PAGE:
# How do electrons couple to gauge field?

a proca field

I think a mass term for the electromagnetic field breaks the gauge invariance of the theory. You are following a route which is technically simpler, but obscures the essential fact that the 4-potential is a gauge field. Namely, you can always set the mass of the photons to zero in the end of all the calculations and obtain the same result without ever discussing gauge invariance. But, then, your coupling term, the very topic of this thread, is inserted 'by hand' and does not have an obvious meaning. Also, by the Ward identities, I think the photon cannot acquire mass in any order of perturbation theory.

I think a mass term for the electromagnetic field breaks the gauge invariance of the theory. You are following a route which is technically simpler, but obscures the essential fact that the 4-potential is a gauge field. Namely, you can always set the mass of the photons to zero in the end of all the calculations and obtain the same result without ever discussing gauge invariance. But, then, your coupling term, the very topic of this thread, is inserted 'by hand' and does not have an obvious meaning. Also, by the Ward identities, I think the photon cannot acquire mass in any order of perturbation theory.

The mass of the photon field is zero by definition, not because you set it to zero due to some gauge symmetry. The gauge transformation of the photon field is the addition of the gradient of some local function, which doesn't change Maxwell's equations. Furthermore, requiring invariance of full QED Lagrangian (with coupling to spinor fields) under that transformation leads to an imposed local gauge symmetry of the spinor. The mass of the photon doesn't play a role in this, simply because it is absent due to the relativistic origins of QED.

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The mass of the photon field is zero by definition, not because you set it to zero due to some gauge symmetry.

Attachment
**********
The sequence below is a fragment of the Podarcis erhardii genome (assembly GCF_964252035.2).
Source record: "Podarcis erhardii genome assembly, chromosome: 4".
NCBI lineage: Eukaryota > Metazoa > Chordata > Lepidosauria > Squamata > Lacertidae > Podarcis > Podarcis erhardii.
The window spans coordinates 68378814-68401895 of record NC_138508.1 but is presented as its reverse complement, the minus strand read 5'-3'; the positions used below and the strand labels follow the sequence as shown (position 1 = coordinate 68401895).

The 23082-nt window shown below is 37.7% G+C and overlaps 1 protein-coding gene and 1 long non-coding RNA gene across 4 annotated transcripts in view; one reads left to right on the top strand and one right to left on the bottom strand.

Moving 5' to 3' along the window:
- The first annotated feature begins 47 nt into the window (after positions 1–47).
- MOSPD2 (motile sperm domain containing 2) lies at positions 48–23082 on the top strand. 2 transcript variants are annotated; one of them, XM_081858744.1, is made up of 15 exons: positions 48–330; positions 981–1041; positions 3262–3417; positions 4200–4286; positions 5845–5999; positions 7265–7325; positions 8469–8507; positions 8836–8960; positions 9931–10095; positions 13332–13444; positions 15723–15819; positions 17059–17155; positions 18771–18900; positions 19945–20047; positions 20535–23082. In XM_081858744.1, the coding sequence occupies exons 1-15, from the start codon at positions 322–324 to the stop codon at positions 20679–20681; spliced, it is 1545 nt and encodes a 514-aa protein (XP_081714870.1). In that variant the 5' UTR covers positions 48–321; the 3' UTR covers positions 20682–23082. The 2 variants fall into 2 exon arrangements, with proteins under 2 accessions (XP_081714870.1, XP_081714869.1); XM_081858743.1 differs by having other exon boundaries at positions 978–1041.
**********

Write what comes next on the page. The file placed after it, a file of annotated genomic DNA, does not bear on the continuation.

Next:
ORLY? What definition is that? The vacuum polarization is nothing more but a self-energy of the photon. Ward-Takahashi identities, which are a consequence of gauge invariance protect the photon propagator from acquiring non-zero mass.

The gauge transformation of the photon field is the addition of the gradient of some local function, which doesn't change Maxwell's equations.

This is true in Classical Electrodynamics. However, In Quantum Theory, it has far more reaching consequences, because it also changes the phase of the quantum fields.

Furthermore, requiring invariance of full QED Lagrangian (with coupling to spinor fields) under that transformation leads to an imposed local gauge symmetry of the spinor.

I guess this is in accordance with my previous remark.

The mass of the photon doesn't play a role in this, simply because it is absent due to the relativistic origins of QED.

$$-\frac{1}{2} m^{2}_{\mathrm{photon}} \, A^{\mu} \, A_{\mu}$$
is gauge invariant?

$$-\frac{1}{2} m^{2}_{\mathrm{photon}} \, A^{\mu} \, A_{\mu}$$
is gauge invariant?

I never claimed that it was gauge invariant. I claimed that it wasn't there, which is a true statement for QED.

Cool, I was talking about something else.

Furthermore, I don't see how the Ward-Takahashi identities have any impact on the form of the original QED Lagrangian.

Furthermore, I don't see how the Ward-Takahashi identities have any impact on the form of the original QED Lagrangian.

You should familiarize yourself with renormalization.

You should familiarize yourself with renormalization.

I'm familiar with renormalization, that's why I wrote "original" instead of "renormalized" Lagrangian.

I'm familiar with renormalization, that's why I wrote "original" instead of "renormalized" Lagrangian.

If you really understood the gist of Renormalization, you would know that the "original" Lagrangian is not connected to reality.

I understand that. Apparently we were both confused with what the other one meant! ;)

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Actually, my comments started as a reply to OP's https://www.physicsforums.com/showpost.php?p=3491614&postcount=25" where he mentions "Proca Lagrangian". I don't know what your intention was or whatever it was that you had in mind.

I see, now everything is clear to me, I didn't realize you were talking about Proca theory. Sorry for the confusion!

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